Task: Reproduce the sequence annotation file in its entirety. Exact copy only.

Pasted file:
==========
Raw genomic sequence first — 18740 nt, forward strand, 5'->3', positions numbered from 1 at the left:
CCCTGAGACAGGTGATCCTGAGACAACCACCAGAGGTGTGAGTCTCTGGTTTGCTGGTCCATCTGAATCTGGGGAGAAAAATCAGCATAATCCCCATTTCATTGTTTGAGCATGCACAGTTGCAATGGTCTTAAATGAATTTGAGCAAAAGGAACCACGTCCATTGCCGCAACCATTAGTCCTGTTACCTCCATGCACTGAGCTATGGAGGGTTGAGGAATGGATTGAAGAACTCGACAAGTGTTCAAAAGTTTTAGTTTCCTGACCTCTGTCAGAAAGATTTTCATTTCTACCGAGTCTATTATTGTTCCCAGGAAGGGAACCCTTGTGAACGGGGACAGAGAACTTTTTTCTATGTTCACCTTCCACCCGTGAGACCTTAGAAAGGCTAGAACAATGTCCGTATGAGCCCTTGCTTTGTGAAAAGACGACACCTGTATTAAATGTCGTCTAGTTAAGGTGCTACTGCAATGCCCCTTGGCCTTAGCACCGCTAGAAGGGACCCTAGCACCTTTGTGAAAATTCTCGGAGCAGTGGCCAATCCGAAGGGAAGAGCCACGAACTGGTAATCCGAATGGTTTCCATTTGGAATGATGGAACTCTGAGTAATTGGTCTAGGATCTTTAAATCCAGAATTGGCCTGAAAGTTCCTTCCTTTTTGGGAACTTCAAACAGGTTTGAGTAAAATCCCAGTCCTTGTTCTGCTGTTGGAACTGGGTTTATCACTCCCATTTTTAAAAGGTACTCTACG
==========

Raw genomic sequence first — 18740 nt, forward strand, 5'->3', positions numbered from 1 at the left:
CCCTGAGACAGGTGATCCTGAGACAACCACCAGAGGTGTGAGTCTCTGGTTTGCTGGTCCATCTGAATCTGGGGAGAAAAATCAGCATAATCCCCATTTCATTGTTTGAGCATGCACAGTTGCAATGGTCTTAAATGAATTTGAGCAAAAGGAACCACGTCCATTGCCGCAACCATTAGTCCTGTTACCTCCATGCACTGAGCTATGGAGGGTTGAGGAATGGATTGAAGAACTCGACAAGTGTTCAAAAGTTTTAGTTTCCTGACCTCTGTCAGAAAGATTTTCATTTCTACCGAGTCTATTATTGTTCCCAGGAAGGGAACCCTTGTGAACGGGGACAGAGAACTTTTTTCTATGTTCACCTTCCACCCGTGAGACCTTAGAAAGGCTAGAACAATGTCCGTATGAGCCCTTGCTTTGTGAAAAGACGACACCTGTATTAAATGTCGTCTAGTTAAGGTGCTACTGCAATGCCCCTTGGCCTTAGCACCGCTAGAAGGGACCCTAGCACCTTTGTGAAAATTCTCGGAGCAGTGGCCAATCCGAAGGGAAGAGCCACGAACTGGTAATCCGAATGGTTTCCATTTGGAATGATGGAACTCTGAGTAATTGGTCTAGGATCTTTAAATCCAGAATTGGCCTGAAAGTTCCTTCCTTTTTGGGAACTTCAAACAGGTTTGAGTAAAATCCCAGTCCTTGTTCTGCTGTTGGAACTGGGTTTATCACTCCCATTTTTAAAAGGTACTCTACG